My point is that this clerk didn’t need a safety course, 10 hours of Massad Ayoob approved live-fire training, or any of that to defend her life. She knew how to use the gun, she used it, and behaved in exactly the right way without any formalized firearms education.

I’m not saying every beginner has all the skills they need to shoot wonderfully safe. But I am saying that when my life is on the line, I should have the right to self-defense, immediately, with no red-tape or other BS. Gun rights should not be limited to the highly trained spec-ops proffessional.

IMHO, trading off more training for shall-issue MA licensing wouldn’t be worth it to me. Florida has shall issue LTC’s, and you only need that to carry the gun on your person. Buy a gun on a driver’s license, and carry it in your glove compartment fully loaded with no LTC whatsoever. Their training requirements are much broader than Massachusetts are WRT what kind of safety course is acceptable for an LTC, and life goes on as usual.

We don’t need to trade anything off in Mass. We need full access to our rights, no questions asked, no CLEO discretion/suitability issues, no approved firearms roster, no incredibly long wait to prevent one from legal, inexpensive, ready availability of self defense. We need a state that recognizes the Constitution and that is taken to task every time they violate our rights.

And once again, my aim is to be pleasant and informative here, so please don’t take offense at what I say.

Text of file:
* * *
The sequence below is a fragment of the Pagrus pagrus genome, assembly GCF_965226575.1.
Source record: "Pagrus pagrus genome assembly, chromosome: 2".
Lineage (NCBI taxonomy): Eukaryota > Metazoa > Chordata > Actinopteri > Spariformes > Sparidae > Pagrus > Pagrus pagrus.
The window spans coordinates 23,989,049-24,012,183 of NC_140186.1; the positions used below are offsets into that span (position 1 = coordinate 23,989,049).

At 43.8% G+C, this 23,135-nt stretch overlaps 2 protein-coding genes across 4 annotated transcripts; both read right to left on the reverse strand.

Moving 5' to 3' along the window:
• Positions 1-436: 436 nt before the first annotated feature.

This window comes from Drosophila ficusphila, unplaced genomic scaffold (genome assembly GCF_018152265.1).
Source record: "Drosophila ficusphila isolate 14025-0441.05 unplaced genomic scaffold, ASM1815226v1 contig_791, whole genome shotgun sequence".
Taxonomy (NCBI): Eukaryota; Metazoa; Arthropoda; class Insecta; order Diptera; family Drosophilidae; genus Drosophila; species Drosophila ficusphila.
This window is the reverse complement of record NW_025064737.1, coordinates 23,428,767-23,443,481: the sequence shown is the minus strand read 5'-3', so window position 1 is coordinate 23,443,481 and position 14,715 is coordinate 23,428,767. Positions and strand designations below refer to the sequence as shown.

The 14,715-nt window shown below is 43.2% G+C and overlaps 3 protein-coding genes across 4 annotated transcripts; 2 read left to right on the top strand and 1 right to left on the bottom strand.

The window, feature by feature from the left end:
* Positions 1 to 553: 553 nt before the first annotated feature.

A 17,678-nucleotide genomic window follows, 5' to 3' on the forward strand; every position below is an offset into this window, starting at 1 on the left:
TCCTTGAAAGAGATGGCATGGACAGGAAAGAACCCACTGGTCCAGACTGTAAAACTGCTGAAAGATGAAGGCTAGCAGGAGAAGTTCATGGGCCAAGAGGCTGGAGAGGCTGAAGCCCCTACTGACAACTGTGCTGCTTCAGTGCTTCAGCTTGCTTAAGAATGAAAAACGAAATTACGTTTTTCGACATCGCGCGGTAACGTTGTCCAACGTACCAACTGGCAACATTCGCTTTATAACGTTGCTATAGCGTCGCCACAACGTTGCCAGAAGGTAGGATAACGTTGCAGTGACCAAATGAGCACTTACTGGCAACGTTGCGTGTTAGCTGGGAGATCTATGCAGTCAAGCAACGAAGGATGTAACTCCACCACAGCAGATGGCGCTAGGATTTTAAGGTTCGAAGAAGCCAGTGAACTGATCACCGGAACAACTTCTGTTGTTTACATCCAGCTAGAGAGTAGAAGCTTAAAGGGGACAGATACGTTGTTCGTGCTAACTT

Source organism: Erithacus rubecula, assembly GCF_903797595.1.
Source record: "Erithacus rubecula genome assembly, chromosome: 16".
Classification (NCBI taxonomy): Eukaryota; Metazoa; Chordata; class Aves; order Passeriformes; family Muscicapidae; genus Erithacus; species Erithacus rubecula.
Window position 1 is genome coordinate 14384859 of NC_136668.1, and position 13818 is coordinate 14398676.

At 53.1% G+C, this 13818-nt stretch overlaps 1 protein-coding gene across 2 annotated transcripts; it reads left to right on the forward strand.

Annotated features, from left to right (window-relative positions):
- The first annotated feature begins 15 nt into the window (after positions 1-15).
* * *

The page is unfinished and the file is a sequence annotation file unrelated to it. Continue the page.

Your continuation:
Whatever you do, stay safe out there, and encourage gun safety every chance you get. [grin]
 
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Here's my issue with this. Do our 1st amendment rights only apply to the federal government? Can the president practice whichever religion he chooses, but we the people cannot? What if Massachusetts makes it illegal to be an athiest?

If any part of the rest of the Bill of Rights were treated the way that the 2nd Amenedment were, people would be furious.

Why should any constitutional right be different than any other?
I am not sure what you are reading, but what I am writing has nothing to do with some rights being treated differently than others.

I am writing that the US Constitution is the defining document of the laws and formation of our federal government, and that state laws can and do often supercede federal laws. I am not really sure why people have a problem with my stating this. It is legally correct and by design of the same people that wrote the constitution.

The only amendments of the constitution that apply directly to the states are the ones that have been incorporated. As a general rule I oppose incorporation, not because I oppose individual rights, but because it gives the federal government more power over state and local governments.